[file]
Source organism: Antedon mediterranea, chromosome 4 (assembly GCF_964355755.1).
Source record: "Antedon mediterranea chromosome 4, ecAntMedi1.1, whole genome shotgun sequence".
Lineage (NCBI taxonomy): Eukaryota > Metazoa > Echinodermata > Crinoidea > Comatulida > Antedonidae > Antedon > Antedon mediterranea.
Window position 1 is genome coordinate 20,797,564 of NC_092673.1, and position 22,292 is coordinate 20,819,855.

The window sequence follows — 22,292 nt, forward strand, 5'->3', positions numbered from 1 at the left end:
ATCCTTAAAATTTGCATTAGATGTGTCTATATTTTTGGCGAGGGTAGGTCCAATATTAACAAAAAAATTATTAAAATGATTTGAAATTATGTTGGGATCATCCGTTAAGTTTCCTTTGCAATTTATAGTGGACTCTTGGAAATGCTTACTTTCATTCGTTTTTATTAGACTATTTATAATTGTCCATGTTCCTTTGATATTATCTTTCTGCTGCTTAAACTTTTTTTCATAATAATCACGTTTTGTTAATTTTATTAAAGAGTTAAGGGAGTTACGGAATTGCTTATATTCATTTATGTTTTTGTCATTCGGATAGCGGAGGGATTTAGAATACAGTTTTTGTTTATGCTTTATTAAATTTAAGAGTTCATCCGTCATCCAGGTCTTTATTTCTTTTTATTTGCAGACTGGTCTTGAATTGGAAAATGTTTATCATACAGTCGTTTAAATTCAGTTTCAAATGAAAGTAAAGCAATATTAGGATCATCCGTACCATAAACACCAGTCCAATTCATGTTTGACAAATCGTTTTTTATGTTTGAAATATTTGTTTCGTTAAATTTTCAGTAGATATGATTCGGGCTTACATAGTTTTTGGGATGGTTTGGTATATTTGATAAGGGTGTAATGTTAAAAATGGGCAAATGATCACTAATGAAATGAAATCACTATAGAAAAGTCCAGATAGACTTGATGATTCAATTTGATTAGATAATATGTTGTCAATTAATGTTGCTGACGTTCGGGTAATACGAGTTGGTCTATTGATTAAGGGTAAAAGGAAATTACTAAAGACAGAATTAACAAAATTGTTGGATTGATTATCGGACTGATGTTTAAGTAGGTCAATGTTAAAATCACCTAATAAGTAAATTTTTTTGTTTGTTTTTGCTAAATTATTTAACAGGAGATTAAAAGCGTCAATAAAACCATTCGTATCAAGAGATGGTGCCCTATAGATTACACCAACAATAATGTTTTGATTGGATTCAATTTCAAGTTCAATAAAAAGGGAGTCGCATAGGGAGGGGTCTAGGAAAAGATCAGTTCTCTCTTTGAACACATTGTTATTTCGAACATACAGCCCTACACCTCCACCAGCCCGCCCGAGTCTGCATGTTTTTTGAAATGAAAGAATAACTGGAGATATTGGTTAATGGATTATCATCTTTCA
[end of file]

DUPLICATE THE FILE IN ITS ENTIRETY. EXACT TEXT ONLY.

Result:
Source organism: Antedon mediterranea, chromosome 4 (assembly GCF_964355755.1).
Source record: "Antedon mediterranea chromosome 4, ecAntMedi1.1, whole genome shotgun sequence".
Lineage (NCBI taxonomy): Eukaryota > Metazoa > Echinodermata > Crinoidea > Comatulida > Antedonidae > Antedon > Antedon mediterranea.
Window position 1 is genome coordinate 20,797,564 of NC_092673.1, and position 22,292 is coordinate 20,819,855.

The window sequence follows — 22,292 nt, forward strand, 5'->3', positions numbered from 1 at the left end:
ATCCTTAAAATTTGCATTAGATGTGTCTATATTTTTGGCGAGGGTAGGTCCAATATTAACAAAAAAATTATTAAAATGATTTGAAATTATGTTGGGATCATCCGTTAAGTTTCCTTTGCAATTTATAGTGGACTCTTGGAAATGCTTACTTTCATTCGTTTTTATTAGACTATTTATAATTGTCCATGTTCCTTTGATATTATCTTTCTGCTGCTTAAACTTTTTTTCATAATAATCACGTTTTGTTAATTTTATTAAAGAGTTAAGGGAGTTACGGAATTGCTTATATTCATTTATGTTTTTGTCATTCGGATAGCGGAGGGATTTAGAATACAGTTTTTGTTTATGCTTTATTAAATTTAAGAGTTCATCCGTCATCCAGGTCTTTATTTCTTTTTATTTGCAGACTGGTCTTGAATTGGAAAATGTTTATCATACAGTCGTTTAAATTCAGTTTCAAATGAAAGTAAAGCAATATTAGGATCATCCGTACCATAAACACCAGTCCAATTCATGTTTGACAAATCGTTTTTTATGTTTGAAATATTTGTTTCGTTAAATTTTCAGTAGATATGATTCGGGCTTACATAGTTTTTGGGATGGTTTGGTATATTTGATAAGGGTGTAATGTTAAAAATGGGCAAATGATCACTAATGAAATGAAATCACTATAGAAAAGTCCAGATAGACTTGATGATTCAATTTGATTAGATAATATGTTGTCAATTAATGTTGCTGACGTTCGGGTAATACGAGTTGGTCTATTGATTAAGGGTAAAAGGAAATTACTAAAGACAGAATTAACAAAATTGTTGGATTGATTATCGGACTGATGTTTAAGTAGGTCAATGTTAAAATCACCTAATAAGTAAATTTTTTTGTTTGTTTTTGCTAAATTATTTAACAGGAGATTAAAAGCGTCAATAAAACCATTCGTATCAAGAGATGGTGCCCTATAGATTACACCAACAATAATGTTTTGATTGGATTCAATTTCAAGTTCAATAAAAAGGGAGTCGCATAGGGAGGGGTCTAGGAAAAGATCAGTTCTCTCTTTGAACACATTGTTATTTCGAACATACAGCCCTACACCTCCACCAGCCCGCCCGAGTCTGCATGTTTTTTGAAATGAAAGAATAACTGGAGATATTGGTTAATGGATTATCATCTTTCA